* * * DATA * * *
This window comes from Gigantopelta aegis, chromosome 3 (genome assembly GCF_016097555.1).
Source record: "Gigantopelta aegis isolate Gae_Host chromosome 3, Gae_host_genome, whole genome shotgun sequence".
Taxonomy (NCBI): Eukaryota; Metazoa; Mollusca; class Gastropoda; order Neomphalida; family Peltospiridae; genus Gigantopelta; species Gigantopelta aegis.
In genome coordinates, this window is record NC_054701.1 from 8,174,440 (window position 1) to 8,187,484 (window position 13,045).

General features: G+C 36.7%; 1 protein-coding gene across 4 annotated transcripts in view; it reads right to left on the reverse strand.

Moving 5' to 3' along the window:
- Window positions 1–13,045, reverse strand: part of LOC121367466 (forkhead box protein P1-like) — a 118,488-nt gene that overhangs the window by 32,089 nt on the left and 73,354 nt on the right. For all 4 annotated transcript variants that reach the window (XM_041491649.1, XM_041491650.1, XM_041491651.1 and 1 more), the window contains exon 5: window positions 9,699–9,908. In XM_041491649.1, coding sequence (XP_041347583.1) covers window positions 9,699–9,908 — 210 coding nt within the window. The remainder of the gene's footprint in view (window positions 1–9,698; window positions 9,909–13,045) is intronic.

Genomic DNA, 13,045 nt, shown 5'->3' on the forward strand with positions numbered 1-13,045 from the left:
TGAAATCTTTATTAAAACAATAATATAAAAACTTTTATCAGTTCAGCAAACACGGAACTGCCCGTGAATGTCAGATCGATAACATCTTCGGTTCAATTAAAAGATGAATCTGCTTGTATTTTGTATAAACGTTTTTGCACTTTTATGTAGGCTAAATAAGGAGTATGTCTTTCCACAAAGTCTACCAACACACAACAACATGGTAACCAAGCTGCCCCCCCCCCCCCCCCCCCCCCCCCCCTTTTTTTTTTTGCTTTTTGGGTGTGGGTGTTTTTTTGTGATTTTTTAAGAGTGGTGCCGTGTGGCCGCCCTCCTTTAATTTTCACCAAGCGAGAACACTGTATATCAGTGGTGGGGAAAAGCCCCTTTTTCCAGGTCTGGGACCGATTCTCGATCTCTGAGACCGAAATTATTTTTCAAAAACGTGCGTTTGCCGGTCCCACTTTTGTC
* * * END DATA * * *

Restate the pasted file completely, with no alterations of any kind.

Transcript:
This window comes from Gigantopelta aegis, chromosome 3 (genome assembly GCF_016097555.1).
Source record: "Gigantopelta aegis isolate Gae_Host chromosome 3, Gae_host_genome, whole genome shotgun sequence".
Taxonomy (NCBI): Eukaryota; Metazoa; Mollusca; class Gastropoda; order Neomphalida; family Peltospiridae; genus Gigantopelta; species Gigantopelta aegis.
In genome coordinates, this window is record NC_054701.1 from 8,174,440 (window position 1) to 8,187,484 (window position 13,045).

General features: G+C 36.7%; 1 protein-coding gene across 4 annotated transcripts in view; it reads right to left on the reverse strand.

Moving 5' to 3' along the window:
- Window positions 1–13,045, reverse strand: part of LOC121367466 (forkhead box protein P1-like) — a 118,488-nt gene that overhangs the window by 32,089 nt on the left and 73,354 nt on the right. For all 4 annotated transcript variants that reach the window (XM_041491649.1, XM_041491650.1, XM_041491651.1 and 1 more), the window contains exon 5: window positions 9,699–9,908. In XM_041491649.1, coding sequence (XP_041347583.1) covers window positions 9,699–9,908 — 210 coding nt within the window. The remainder of the gene's footprint in view (window positions 1–9,698; window positions 9,909–13,045) is intronic.

Genomic DNA, 13,045 nt, shown 5'->3' on the forward strand with positions numbered 1-13,045 from the left:
TGAAATCTTTATTAAAACAATAATATAAAAACTTTTATCAGTTCAGCAAACACGGAACTGCCCGTGAATGTCAGATCGATAACATCTTCGGTTCAATTAAAAGATGAATCTGCTTGTATTTTGTATAAACGTTTTTGCACTTTTATGTAGGCTAAATAAGGAGTATGTCTTTCCACAAAGTCTACCAACACACAACAACATGGTAACCAAGCTGCCCCCCCCCCCCCCCCCCCCCCCCCCCTTTTTTTTTTTGCTTTTTGGGTGTGGGTGTTTTTTTGTGATTTTTTAAGAGTGGTGCCGTGTGGCCGCCCTCCTTTAATTTTCACCAAGCGAGAACACTGTATATCAGTGGTGGGGAAAAGCCCCTTTTTCCAGGTCTGGGACCGATTCTCGATCTCTGAGACCGAAATTATTTTTCAAAAACGTGCGTTTGCCGGTCCCACTTTTGTC